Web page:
Thursday 25 October 2007

EU multiannual financial framework

The finances of the European Union are mostly presented according to the relevant treaty provisions on budgetary procedure or give an overview of spending categories. However, the importance of present and future parliamentary features concerning annual budgets is relative, since both resources and expenditure are firmly lodged with the member state governments. The key to this is the multiannual financial framework, a compelling budget for the mid term.

The governments of the member states are driven by their divergent national interests and have to reach a unanimous decision (liberum veto). The substantial result is less than satisfactory for the citizens of the Union. Reaching an outcome more satisfying to the common interest would require a reform of the decision making for the financial framework.

The next financial framework should be in place at the beginning of 2014, so the Reform Treaty should have entered into force by then. The new treaty includes a new chapter “The multiannual finanancial framework” (Article 270a).

Until now, these multiannual budgets have grown in practice (inter-institutional agreements), without treaty basis, but now this practice would be codified. Since the annual budgets shall comply with the multiannual framework, this is the decisive financial document of the European Union (as it is today).

Member state governments retain decision making and veto power:

The Council, acting in accordance with a special legislative procedure, shall adopt a regulation laying down the multiannual financial framework for a period of at least five years. (Five years would coincide with the mandates of the Commission and the European Parliament. The present financial framework encompasses seven years.) The Council shall act unanimously after obtaining the consent of the European Parliament, which shall be given by a majority of its component members (Article 270a, paragraph 1 and 2).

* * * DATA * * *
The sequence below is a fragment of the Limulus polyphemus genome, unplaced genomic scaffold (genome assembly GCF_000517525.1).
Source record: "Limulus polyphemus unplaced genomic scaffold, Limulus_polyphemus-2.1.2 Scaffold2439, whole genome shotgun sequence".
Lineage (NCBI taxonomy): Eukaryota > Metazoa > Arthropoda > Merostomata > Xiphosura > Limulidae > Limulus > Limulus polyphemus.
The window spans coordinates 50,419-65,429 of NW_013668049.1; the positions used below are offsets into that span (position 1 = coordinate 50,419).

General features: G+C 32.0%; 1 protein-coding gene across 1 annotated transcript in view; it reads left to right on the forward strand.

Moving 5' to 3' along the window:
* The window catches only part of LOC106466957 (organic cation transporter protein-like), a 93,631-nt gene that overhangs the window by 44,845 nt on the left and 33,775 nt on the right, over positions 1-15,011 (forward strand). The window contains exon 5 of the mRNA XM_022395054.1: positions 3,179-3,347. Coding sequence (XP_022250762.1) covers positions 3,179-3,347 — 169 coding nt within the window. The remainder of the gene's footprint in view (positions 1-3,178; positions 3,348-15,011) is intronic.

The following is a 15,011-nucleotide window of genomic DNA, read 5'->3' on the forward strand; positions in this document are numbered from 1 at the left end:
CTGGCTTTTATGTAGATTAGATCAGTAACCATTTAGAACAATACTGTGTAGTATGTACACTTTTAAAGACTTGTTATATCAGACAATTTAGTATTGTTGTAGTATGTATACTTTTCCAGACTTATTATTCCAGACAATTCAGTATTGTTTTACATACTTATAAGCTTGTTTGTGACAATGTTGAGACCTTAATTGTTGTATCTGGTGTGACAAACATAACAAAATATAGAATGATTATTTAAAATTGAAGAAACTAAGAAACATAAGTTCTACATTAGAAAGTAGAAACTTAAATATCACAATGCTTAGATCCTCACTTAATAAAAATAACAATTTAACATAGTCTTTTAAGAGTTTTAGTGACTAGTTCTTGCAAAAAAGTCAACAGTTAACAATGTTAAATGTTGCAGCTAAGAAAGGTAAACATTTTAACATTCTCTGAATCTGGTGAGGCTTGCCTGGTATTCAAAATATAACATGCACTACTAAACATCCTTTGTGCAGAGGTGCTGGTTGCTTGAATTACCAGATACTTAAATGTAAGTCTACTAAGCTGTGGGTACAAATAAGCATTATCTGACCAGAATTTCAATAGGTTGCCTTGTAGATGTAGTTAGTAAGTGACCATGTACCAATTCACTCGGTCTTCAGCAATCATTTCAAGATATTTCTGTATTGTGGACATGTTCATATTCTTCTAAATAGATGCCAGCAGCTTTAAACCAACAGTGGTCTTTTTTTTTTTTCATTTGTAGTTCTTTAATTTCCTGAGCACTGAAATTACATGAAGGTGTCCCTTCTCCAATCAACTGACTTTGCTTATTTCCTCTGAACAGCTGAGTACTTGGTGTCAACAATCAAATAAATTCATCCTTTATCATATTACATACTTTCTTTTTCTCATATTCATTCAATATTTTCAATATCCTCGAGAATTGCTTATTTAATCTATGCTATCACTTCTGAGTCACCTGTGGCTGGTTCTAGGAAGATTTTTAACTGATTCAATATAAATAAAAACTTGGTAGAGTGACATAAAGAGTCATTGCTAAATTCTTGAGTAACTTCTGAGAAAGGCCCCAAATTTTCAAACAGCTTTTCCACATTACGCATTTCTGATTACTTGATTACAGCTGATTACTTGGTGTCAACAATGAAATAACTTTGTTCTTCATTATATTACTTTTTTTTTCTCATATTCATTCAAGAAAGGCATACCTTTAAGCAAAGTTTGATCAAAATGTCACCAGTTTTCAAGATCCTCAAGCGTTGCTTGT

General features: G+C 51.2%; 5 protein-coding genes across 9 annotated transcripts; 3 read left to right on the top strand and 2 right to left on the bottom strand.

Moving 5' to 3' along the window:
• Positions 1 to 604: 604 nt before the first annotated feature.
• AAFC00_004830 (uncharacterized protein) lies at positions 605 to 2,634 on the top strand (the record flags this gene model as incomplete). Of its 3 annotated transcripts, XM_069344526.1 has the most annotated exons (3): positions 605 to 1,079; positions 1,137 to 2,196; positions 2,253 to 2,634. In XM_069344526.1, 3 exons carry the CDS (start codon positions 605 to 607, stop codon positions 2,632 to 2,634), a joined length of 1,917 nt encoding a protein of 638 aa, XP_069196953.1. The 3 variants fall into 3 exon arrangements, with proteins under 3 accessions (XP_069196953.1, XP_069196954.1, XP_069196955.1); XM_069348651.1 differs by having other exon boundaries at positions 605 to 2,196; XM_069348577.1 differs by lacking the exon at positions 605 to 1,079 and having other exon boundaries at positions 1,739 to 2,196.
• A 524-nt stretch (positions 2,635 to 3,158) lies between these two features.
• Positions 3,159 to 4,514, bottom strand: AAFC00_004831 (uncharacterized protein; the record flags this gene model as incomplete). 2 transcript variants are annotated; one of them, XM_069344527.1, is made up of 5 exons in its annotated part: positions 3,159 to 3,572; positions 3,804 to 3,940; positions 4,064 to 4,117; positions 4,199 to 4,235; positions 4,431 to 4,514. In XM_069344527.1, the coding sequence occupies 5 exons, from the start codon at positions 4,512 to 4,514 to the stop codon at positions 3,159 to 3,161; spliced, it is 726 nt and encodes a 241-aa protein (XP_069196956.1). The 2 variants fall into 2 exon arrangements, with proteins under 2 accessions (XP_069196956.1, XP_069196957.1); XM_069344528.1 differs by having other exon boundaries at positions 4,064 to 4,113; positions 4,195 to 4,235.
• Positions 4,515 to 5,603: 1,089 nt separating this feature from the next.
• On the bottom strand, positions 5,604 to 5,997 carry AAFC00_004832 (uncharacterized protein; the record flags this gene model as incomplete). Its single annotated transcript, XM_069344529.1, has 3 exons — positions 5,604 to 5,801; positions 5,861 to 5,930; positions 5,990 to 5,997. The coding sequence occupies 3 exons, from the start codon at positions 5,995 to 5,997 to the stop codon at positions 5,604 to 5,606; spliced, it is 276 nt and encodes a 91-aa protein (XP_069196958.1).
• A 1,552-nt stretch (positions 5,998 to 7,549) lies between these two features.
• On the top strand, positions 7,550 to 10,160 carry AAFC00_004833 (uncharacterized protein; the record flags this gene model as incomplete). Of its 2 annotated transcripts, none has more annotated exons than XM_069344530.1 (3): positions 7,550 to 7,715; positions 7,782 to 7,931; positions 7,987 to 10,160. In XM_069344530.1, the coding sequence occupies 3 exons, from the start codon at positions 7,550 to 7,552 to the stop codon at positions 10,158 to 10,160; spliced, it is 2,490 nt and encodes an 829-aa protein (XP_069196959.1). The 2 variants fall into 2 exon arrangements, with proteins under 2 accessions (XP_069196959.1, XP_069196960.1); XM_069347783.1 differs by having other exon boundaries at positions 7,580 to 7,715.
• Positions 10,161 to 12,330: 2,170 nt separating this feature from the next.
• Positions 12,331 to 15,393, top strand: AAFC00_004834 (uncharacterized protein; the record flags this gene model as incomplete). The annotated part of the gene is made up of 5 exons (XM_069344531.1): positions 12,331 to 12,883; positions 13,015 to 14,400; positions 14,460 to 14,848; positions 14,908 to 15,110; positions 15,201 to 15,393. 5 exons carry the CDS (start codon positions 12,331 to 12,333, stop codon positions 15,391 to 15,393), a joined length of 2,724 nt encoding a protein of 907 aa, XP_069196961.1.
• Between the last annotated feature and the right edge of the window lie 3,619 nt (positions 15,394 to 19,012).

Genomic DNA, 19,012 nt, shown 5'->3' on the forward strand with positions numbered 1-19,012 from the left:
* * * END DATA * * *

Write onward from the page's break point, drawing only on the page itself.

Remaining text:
What if the European Parliament wanted to force the member state governments (the Council) to reform the budgets for the coming years by rejecting their financial framework?

Where no Council regulation determining a new financial framework has been adopted by the end of the previous financial framework, the ceilings and other provisions corresponding to the last year of that framework shall be extended until such time as that act is adopted (Article 270a, paragraph 4).

In other words, if the European Parliament does not take what it is offered, the following budgets are going to be built on priorities and expenditure levels fixed five or seven years earlier. This rule opens up possibilities for a member state government bent on sabotage, too. Thus, if no new financial framework is in place at the beginning of 2014, the budget then (and later) would reflect the political and negotiating positions of 2005 and 2006.

The “Lisbon Treaty” opens the door to an improved decision making process, although it is hard to believe that the governments would actually be mature enough to make use of this provision:

The European Council may, unanimously, adopt a decision authorising the Council to act by a qualified majority when adopting the regulation laying down the financial framework (Article 270a, paragraph 2).

The member states would still be in charge, but the chances for a somewhat more rational outcome would increase.

How many citizens of the European Union actually believe that 27 governments, unanimously, are going to be mature enough to let go of their veto power before 2014?

Ralf Grahn

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